CFOs and their finance teams are in many ways at the centre of an increasingly complicated threat landscape. The information they use is too often stored in unconnected databases, hard drives, and software applications, which teams export into spreadsheets and send across the organisation as email attachments. Each data transfer and hand-off introduce a new set of risks—at a time when cyberattacks are rapidly increasing. Data compromises rose more than 68% in 2021, according to the Identity Theft Resource Center.
Breaches are also getting more expensive. The average cost of a breach rose 10% to £3.6 million last year, the IBM/Ponemon Institute’s 2021 Cost of a Data Breach survey found. Leadership teams know they need to do a better job of securing sensitive financial data. In Foundry’s 2021 Digital Business study, over a third of business and IT leaders cited improving security as a top strategic objective, and 58% said security had taken on greater importance as a result of the pandemic, when many companies switched to remote operations.
Bogged down by manual procedures
When it comes to financial data, many security and compliance issues stem from the use of outdated, highly manual business processes, including sharing financial data through spreadsheets and emails.
People with access to financial data and processes are especially attractive targets for cyberthieves. With manual processes and locally stored spreadsheets, people may send sensitive data to those who shouldn’t see it or post it on internal messaging platforms that don’t meet compliance rules. They also may share it with vendors and contractors, taking it out of company control. Every new instance of data sharing opens the door to a potential breach. “When information changes hands, you don’t know who’s accessing it or who’s changing it,” explains Scott Freedman, Director of Marketing for Sage Intacct.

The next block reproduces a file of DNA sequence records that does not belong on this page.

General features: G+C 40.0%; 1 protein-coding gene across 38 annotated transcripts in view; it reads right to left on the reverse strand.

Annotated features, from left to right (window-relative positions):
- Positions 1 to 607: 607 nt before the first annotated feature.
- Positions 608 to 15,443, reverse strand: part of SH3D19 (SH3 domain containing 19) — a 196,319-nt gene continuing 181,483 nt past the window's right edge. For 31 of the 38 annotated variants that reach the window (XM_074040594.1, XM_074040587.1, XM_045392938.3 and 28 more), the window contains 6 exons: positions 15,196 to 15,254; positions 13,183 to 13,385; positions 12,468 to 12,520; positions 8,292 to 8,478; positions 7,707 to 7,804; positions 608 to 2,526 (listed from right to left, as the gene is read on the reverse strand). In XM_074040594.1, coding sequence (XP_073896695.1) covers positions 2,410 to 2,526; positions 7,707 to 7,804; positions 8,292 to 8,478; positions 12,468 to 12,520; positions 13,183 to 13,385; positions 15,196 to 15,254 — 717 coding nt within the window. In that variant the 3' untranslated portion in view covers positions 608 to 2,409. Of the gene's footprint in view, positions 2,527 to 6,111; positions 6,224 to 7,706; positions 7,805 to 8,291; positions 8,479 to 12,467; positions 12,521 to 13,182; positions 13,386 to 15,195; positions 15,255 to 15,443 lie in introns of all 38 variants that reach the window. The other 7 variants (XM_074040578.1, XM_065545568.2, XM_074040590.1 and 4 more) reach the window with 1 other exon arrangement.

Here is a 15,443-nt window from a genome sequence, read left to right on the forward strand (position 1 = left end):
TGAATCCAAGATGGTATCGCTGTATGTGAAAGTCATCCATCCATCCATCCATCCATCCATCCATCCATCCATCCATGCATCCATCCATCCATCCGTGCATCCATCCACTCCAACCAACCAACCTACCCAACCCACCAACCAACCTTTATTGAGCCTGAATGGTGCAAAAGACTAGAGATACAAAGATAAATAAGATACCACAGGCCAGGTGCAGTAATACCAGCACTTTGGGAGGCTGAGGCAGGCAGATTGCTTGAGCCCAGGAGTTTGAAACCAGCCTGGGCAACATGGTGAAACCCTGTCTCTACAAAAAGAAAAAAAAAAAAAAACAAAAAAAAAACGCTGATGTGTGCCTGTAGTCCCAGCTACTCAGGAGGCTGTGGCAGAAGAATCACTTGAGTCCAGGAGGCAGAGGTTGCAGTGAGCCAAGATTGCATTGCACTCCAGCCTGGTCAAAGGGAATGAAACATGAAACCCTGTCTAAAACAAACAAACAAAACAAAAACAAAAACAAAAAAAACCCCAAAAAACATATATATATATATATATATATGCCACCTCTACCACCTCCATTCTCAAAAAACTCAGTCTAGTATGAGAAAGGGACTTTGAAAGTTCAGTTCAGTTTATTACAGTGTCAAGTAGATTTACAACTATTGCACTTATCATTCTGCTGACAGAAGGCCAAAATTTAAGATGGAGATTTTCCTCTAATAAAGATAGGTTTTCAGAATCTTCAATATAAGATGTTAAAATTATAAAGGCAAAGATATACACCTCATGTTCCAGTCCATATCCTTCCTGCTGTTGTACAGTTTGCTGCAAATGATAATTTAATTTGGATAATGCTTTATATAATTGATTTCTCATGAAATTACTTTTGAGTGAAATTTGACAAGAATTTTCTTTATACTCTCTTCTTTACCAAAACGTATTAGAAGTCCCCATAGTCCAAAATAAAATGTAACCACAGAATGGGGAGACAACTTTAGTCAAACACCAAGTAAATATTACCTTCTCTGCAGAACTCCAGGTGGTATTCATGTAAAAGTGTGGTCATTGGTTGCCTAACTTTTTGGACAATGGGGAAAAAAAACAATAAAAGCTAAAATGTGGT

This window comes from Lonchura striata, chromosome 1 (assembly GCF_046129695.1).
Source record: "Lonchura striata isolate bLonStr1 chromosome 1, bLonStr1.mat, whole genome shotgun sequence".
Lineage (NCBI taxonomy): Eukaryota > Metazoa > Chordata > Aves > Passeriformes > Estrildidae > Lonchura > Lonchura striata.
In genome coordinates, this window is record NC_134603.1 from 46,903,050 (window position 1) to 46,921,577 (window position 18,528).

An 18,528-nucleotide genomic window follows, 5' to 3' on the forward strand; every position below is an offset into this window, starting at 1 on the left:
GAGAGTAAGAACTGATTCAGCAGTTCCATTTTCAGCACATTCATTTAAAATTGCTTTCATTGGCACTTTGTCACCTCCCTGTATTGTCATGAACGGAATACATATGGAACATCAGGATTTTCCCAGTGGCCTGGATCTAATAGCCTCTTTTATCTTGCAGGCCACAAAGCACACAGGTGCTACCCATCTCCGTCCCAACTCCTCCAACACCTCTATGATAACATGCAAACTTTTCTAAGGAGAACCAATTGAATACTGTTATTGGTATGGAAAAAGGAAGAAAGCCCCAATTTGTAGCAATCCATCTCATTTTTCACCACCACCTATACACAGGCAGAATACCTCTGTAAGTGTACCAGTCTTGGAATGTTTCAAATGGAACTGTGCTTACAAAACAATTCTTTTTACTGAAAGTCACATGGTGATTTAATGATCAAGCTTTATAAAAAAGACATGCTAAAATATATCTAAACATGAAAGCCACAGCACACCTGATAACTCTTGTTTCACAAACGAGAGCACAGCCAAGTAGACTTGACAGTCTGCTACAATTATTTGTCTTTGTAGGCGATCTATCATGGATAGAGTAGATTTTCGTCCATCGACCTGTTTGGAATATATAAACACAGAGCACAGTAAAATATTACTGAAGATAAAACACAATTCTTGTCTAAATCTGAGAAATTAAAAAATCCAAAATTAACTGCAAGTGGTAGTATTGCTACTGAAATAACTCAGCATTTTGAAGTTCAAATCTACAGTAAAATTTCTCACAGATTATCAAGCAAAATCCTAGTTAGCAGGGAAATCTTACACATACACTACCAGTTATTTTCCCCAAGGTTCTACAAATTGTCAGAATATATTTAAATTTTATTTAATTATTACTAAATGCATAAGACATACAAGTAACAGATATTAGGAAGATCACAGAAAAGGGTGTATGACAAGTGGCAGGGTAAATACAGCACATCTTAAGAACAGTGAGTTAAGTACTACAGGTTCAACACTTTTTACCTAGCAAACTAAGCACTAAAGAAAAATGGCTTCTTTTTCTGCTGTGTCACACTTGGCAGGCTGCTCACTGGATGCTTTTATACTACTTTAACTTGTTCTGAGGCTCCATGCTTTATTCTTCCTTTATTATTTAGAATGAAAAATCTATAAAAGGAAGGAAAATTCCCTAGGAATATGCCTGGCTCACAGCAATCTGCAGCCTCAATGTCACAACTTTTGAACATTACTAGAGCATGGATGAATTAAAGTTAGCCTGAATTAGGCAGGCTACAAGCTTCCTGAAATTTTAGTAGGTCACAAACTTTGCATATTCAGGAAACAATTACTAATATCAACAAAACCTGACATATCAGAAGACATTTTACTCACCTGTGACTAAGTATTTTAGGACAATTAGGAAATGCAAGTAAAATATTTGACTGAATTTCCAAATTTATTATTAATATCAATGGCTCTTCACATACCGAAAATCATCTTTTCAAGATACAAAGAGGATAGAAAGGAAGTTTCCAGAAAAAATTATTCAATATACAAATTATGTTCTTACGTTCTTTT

Safety in the cloud
Consolidating financial information on a cloud-native platform creates a single source of truth, substantially reducing these types of risks. Cloud-native applications are built with granular controls for compliance and access. This allows finance managers to provide different levels of information to different stakeholders, via personalised dashboards that display all the information they need to do their jobs, but nothing more.
- Not all cloud-based applications provide the same level of safety precautions. Because security is critical, it’s important to determine whether a solution meets your specific needs. Here are some of the questions financial professionals should ask:
- Audit and compliance controls: Does the solution support audits to validate compliance with all the rules we must follow? Examples include SSAE 18, SOC 1 Type II, SOC 2 Type II, ISAE 3402 and 3000, PCI-DCC Level 1, HIPAA, and GDPR.
- Security incident response: Does the solution support the ability to react quickly to actual or suspected unauthorised access? Does it review data logs for signs of trouble?
- Data loss prevention: Does the solution have technology to identify and prevent data loss in email, collaboration tools, and other internal systems?
- Monitoring and penetration testing: Does the provider monitor and review its servers and user activity? Does it conduct regular tests on data, applications, systems, and infrastructure?
- Network security: Does the solution have up-to-date firewalls and antivirus software? Does it also remove unnecessary features that could serve as portals to future hacks?
- Business continuity and disaster recovery: What are the vendor’s procedures for securely backing up and restoring our data in the event of an emergency? What does their solution do to prevent data loss and maintain data integrity during the transfers?
A cloud-native application offers stronger protections for financial data than an on-premises system, but not all cloud providers are alike. Before making the transition, take the time to document your needs and make sure your critical data will be in good hands.